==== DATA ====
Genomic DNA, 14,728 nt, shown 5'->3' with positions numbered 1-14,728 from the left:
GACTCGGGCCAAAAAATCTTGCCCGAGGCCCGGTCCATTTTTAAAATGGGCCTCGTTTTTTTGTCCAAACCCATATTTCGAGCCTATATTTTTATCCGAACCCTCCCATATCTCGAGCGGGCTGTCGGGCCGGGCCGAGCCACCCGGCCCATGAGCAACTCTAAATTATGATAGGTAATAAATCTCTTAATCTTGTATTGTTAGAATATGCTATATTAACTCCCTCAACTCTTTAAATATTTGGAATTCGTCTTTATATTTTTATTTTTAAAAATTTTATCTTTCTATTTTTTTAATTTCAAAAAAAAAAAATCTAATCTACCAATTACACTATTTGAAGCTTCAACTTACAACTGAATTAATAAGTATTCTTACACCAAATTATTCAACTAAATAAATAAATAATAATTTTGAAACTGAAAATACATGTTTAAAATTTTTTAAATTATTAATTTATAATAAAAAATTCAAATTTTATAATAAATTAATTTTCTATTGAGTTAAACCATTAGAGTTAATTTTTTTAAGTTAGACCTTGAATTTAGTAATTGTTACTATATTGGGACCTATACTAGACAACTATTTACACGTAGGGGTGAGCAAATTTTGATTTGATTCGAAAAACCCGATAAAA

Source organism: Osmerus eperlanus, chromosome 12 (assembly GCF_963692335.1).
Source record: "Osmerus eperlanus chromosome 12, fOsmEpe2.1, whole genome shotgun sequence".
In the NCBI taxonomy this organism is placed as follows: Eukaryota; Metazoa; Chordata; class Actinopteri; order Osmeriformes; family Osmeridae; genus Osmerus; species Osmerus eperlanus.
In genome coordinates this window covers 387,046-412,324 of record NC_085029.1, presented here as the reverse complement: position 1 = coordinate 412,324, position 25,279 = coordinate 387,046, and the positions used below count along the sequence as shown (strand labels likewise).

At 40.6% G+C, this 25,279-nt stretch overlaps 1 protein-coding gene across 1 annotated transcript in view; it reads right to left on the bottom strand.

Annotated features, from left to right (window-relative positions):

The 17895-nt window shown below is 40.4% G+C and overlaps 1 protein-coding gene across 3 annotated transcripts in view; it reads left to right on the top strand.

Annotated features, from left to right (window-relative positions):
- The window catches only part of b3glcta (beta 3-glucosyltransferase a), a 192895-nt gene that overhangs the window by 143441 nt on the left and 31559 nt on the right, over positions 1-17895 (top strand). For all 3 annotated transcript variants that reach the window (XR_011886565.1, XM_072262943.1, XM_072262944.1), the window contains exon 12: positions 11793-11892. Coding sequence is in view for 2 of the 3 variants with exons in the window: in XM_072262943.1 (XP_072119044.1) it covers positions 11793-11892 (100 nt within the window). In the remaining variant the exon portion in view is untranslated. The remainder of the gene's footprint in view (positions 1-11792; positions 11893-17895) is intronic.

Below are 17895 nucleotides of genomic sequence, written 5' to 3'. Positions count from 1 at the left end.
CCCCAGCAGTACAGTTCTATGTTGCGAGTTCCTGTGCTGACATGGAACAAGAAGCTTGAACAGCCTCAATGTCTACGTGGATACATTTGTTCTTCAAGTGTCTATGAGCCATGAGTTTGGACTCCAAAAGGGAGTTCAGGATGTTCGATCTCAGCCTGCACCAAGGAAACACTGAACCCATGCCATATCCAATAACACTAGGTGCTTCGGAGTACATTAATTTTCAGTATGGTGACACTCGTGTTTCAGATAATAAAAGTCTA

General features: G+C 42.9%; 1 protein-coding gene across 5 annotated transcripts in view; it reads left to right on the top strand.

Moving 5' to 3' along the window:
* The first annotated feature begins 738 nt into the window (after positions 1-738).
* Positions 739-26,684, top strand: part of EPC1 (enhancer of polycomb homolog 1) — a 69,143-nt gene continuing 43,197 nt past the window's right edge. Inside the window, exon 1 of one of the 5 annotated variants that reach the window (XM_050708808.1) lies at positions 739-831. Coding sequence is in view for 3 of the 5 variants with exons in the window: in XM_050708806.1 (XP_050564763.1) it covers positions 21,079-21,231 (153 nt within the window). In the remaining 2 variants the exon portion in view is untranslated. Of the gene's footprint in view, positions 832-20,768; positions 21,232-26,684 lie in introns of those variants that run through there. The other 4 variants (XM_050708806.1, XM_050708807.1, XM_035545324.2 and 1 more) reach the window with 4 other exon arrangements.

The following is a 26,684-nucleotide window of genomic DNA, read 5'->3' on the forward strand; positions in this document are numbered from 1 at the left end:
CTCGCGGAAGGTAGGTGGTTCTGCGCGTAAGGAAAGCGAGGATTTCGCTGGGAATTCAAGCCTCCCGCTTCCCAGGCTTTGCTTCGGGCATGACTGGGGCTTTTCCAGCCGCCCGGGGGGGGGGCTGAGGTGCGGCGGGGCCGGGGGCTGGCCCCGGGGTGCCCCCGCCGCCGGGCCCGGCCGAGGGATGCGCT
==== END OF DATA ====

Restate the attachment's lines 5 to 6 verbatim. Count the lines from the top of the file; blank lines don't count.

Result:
In the NCBI taxonomy this organism is placed as follows: Eukaryota; Metazoa; Chordata; class Actinopteri; order Osmeriformes; family Osmeridae; genus Osmerus; species Osmerus eperlanus.
In genome coordinates this window covers 387,046-412,324 of record NC_085029.1, presented here as the reverse complement: position 1 = coordinate 412,324, position 25,279 = coordinate 387,046, and the positions used below count along the sequence as shown (strand labels likewise).